Culinary Institute Closes Labor Negotiations, 17 Jobs Outsourced

HYDE PARK, N.Y. – The Culinary Institute of America (CIA) concluded its negotiations with the Culinary Craft Association (CCA), the labor union representing the university’s maintenance workers, at the end of October.

The positions of 17 grounds-keeping, recycling and painting services employees are to be outsourced, causing disputes between the CIA and CCA with the latter leading organized protests and appearances in local government forums. With the expiration of the CCA’s labor contract with the institution approaching in May 2018, the CIA decided to outsource the jobs over to an outside contractor, the Poughkeepsie-based LCS Facility Group.

An official decision came in on Oct. 28, allowing LCS to outsource these positions. While their jobs were terminated, the 17 CCA members were offered potential jobs at LCS or a severance package from the CIA.

“The CCA was formed in 1988,” said CCA President Raymond Minew. “Back in 2014, [almost] 60 of our members were outsourced, after that we partnered up with SEIU.”


CCA Chief Shop Steward Paul Rembisz left, CCA President Raymond Minew right

Minew referenced another round of layoffs that took place in 2014, where several dozen housekeeping employees were laid off. CCA made connections with the Service Employee International Union, better known as SEIU Local 200United, a larger union that offers sponsorship and occasional financial resources to smaller ones.

“Most employees have been here for 20 years, some 30,” said Minew.

“On Sept. 15, [the CIA] gave them their six-weeks notice,” said CCA Chief Shop Steward Paul Rembisz.

On Oct. 25, three days before the decision on the outsourcing was to come in, the CCA Facebook page made a post noting most of the 17 employees whose jobs were at stake decided to accept the CIA’s offer of a severance package.


The severance package in question is outlined in a draft of the proposed settlement agreement. It details the amount of compensated pay former employees would be given based off the years they worked at the Culinary Institute. The plan, from an emailed document sent by Minew, shows that some of the veteran workers with over three decades of employment will be given two and a half months of salary, along with half a year of health coverage following job termination.


“There’s always going to be union issues because there’s always going to be people who like the union issues and people who don’t,” said an anonymous source. “It’s always going to be tumultuous when people are talking about pay and benefit…But again, the best outcome is that if they are going to layoff people, let LCS bring them on board.”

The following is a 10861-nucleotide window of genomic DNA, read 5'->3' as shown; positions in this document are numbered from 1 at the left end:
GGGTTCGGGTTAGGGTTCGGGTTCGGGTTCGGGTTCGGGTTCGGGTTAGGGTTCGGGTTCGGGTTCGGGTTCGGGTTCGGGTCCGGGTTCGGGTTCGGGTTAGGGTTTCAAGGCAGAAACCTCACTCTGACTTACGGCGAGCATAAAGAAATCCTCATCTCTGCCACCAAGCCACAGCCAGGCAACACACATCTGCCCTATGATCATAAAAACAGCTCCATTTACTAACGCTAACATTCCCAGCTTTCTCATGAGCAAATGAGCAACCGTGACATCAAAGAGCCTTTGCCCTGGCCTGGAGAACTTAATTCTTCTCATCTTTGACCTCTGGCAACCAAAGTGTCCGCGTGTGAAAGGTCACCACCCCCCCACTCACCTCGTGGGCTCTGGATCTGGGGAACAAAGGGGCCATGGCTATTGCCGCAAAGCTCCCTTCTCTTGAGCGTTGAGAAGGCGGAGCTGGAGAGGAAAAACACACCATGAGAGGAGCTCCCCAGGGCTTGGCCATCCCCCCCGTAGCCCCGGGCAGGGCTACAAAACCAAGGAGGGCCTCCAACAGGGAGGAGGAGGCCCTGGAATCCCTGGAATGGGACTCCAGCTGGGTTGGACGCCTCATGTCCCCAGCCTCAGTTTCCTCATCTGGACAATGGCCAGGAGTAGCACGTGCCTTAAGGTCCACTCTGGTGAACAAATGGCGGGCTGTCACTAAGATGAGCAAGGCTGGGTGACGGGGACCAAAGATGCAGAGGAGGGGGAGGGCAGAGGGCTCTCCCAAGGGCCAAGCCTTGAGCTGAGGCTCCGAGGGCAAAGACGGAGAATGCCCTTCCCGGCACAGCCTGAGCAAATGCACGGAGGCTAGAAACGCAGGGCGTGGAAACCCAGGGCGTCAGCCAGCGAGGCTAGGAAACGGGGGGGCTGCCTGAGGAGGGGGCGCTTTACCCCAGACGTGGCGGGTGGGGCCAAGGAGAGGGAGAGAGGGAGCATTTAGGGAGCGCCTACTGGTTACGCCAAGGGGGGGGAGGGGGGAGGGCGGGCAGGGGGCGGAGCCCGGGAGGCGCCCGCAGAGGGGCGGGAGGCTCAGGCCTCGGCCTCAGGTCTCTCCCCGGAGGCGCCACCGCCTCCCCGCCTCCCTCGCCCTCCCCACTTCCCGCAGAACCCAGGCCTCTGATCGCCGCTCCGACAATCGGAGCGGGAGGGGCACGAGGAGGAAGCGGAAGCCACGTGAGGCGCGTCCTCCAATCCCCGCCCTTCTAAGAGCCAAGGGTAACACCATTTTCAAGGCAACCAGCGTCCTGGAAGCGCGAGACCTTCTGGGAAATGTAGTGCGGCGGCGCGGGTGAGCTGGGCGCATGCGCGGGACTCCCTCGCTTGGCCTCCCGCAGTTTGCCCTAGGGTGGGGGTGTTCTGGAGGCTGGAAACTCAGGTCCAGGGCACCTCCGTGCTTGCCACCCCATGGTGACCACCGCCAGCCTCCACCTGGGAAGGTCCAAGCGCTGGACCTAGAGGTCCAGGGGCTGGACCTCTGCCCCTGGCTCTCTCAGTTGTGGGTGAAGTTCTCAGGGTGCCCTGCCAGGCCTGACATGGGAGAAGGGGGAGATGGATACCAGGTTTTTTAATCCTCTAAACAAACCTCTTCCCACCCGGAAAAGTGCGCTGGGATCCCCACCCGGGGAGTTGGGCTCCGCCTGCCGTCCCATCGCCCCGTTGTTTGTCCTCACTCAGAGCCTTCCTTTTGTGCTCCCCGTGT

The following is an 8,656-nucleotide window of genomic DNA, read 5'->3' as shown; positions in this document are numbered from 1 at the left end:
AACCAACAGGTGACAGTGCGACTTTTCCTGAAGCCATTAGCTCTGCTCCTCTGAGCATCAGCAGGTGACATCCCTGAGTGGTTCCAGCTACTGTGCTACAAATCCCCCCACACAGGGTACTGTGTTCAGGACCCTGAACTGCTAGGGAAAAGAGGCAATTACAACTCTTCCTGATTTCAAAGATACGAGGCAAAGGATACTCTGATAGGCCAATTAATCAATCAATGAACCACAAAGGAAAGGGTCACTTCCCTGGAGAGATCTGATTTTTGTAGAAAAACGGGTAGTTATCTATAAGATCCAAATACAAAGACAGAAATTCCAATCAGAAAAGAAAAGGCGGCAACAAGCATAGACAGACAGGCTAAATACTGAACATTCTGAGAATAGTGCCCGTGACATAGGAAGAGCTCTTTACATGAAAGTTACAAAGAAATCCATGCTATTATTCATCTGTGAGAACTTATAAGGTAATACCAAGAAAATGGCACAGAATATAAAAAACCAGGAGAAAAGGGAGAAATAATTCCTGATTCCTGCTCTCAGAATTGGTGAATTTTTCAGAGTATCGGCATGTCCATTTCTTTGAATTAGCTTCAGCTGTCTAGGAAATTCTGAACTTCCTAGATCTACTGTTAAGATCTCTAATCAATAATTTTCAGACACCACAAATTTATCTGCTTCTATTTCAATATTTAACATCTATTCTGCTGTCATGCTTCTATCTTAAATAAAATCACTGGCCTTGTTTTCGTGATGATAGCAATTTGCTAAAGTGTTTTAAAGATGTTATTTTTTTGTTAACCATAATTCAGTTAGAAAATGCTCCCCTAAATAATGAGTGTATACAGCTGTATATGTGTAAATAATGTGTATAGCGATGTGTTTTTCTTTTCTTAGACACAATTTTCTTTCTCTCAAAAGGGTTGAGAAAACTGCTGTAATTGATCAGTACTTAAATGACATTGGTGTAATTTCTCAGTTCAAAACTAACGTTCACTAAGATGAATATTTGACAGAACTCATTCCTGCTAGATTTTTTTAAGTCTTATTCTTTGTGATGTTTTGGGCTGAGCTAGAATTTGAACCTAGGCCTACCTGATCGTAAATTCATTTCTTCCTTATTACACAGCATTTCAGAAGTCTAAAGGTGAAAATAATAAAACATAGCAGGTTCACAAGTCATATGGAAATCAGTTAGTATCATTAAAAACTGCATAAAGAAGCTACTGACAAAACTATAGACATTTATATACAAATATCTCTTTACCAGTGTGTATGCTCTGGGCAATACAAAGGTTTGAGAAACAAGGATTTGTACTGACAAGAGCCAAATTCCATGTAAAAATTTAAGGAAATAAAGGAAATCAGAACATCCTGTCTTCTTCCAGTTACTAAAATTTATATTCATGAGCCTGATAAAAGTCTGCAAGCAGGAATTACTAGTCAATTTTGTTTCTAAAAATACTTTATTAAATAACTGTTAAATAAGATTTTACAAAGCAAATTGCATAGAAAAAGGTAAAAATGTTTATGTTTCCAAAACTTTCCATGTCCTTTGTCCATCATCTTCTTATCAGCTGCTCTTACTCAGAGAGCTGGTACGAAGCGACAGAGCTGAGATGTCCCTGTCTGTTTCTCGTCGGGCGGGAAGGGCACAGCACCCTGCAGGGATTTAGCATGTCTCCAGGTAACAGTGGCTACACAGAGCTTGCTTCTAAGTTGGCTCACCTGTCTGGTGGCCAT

The LCS Facility Group has offered to hire any of the CCA members who have lost their jobs to these layoffs. What comes with the new job was a chief concern for CCA members and their families at the time.

“Its going to create a problem for a lot of these individuals to be able to keep their homes in this area,” said Tricia Lysenko at a Dutchess County Legislature meeting, whose husband is a CCA member, “to be able to live not just in their own town but within Dutchess County with some of the wages they’re being offered and lower medical benefits…”

During open statements to the Dutchess County Legislature on Oct. 10, Rembisz felt there to be a “conflict of interest” in employing LCS’ service. The owner and CEO of LCS is Giuseppe “Joe” Lepore. Lepore and his wife Maria have been listed as members of CIA’s Society of Fellows and contribute to a CIA scholarship in their name. Besides the Hyde Park campus, other CIA facilities are located in St. Helena and Napa Valley, Calif., and San Antonio, Texas, where LCS also operates and has job openings in all locations.


Workers and their families re-grouping after a Dutchess County Legislature meeting on Oct. 10

“[Lepore] is involved in many things, in terms of charities and giving up use of his time, gives up his time…he’s very mindful of where he came from and gives back constantly,” said an anonymous source. “I know in this context, it’s rubbing people the wrong because people are going to lose their jobs, but if the negotiations are done right on both sides of the table, those people will be absorbed into LCS. And that’s where the best outcome is for everybody.”

The Culinary Institute’s student populace is also reacting to these changes.